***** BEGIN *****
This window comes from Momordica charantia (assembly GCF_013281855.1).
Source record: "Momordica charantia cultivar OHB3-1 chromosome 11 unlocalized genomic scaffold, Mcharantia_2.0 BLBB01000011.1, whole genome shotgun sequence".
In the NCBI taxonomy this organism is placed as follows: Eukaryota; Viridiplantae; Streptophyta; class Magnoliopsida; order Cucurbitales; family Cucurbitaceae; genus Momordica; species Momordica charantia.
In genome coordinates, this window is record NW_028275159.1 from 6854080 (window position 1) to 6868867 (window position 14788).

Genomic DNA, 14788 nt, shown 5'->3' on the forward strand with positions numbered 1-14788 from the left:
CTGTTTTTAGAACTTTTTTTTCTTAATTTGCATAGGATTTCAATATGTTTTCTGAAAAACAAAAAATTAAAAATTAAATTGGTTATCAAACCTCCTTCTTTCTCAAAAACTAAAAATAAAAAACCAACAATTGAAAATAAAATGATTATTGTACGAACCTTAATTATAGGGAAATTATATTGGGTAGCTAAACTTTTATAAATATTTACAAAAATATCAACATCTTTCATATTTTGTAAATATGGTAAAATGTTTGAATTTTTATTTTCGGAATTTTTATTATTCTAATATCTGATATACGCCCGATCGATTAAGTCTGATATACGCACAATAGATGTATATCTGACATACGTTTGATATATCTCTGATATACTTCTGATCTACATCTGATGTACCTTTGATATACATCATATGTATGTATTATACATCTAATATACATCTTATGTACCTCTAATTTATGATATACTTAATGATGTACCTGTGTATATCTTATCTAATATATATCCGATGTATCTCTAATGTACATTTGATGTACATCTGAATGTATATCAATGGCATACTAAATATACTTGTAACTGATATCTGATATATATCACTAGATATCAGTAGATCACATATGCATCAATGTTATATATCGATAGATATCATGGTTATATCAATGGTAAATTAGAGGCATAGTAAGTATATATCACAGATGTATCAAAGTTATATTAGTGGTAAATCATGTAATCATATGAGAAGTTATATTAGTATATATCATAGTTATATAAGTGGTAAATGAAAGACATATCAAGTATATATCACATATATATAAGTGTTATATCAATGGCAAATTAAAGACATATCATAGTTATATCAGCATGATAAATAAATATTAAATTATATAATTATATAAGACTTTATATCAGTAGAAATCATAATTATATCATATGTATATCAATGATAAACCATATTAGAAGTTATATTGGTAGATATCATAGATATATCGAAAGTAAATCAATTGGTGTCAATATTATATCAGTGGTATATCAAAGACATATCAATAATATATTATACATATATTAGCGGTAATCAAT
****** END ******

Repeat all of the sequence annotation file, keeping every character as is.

This window comes from Momordica charantia (assembly GCF_013281855.1).
Source record: "Momordica charantia cultivar OHB3-1 chromosome 11 unlocalized genomic scaffold, Mcharantia_2.0 BLBB01000011.1, whole genome shotgun sequence".
In the NCBI taxonomy this organism is placed as follows: Eukaryota; Viridiplantae; Streptophyta; class Magnoliopsida; order Cucurbitales; family Cucurbitaceae; genus Momordica; species Momordica charantia.
In genome coordinates, this window is record NW_028275159.1 from 6854080 (window position 1) to 6868867 (window position 14788).

Genomic DNA, 14788 nt, shown 5'->3' on the forward strand with positions numbered 1-14788 from the left:
CTGTTTTTAGAACTTTTTTTTCTTAATTTGCATAGGATTTCAATATGTTTTCTGAAAAACAAAAAATTAAAAATTAAATTGGTTATCAAACCTCCTTCTTTCTCAAAAACTAAAAATAAAAAACCAACAATTGAAAATAAAATGATTATTGTACGAACCTTAATTATAGGGAAATTATATTGGGTAGCTAAACTTTTATAAATATTTACAAAAATATCAACATCTTTCATATTTTGTAAATATGGTAAAATGTTTGAATTTTTATTTTCGGAATTTTTATTATTCTAATATCTGATATACGCCCGATCGATTAAGTCTGATATACGCACAATAGATGTATATCTGACATACGTTTGATATATCTCTGATATACTTCTGATCTACATCTGATGTACCTTTGATATACATCATATGTATGTATTATACATCTAATATACATCTTATGTACCTCTAATTTATGATATACTTAATGATGTACCTGTGTATATCTTATCTAATATATATCCGATGTATCTCTAATGTACATTTGATGTACATCTGAATGTATATCAATGGCATACTAAATATACTTGTAACTGATATCTGATATATATCACTAGATATCAGTAGATCACATATGCATCAATGTTATATATCGATAGATATCATGGTTATATCAATGGTAAATTAGAGGCATAGTAAGTATATATCACAGATGTATCAAAGTTATATTAGTGGTAAATCATGTAATCATATGAGAAGTTATATTAGTATATATCATAGTTATATAAGTGGTAAATGAAAGACATATCAAGTATATATCACATATATATAAGTGTTATATCAATGGCAAATTAAAGACATATCATAGTTATATCAGCATGATAAATAAATATTAAATTATATAATTATATAAGACTTTATATCAGTAGAAATCATAATTATATCATATGTATATCAATGATAAACCATATTAGAAGTTATATTGGTAGATATCATAGATATATCGAAAGTAAATCAATTGGTGTCAATATTATATCAGTGGTATATCAAAGACATATCAATAATATATTATACATATATTAGCGGTAATCAAT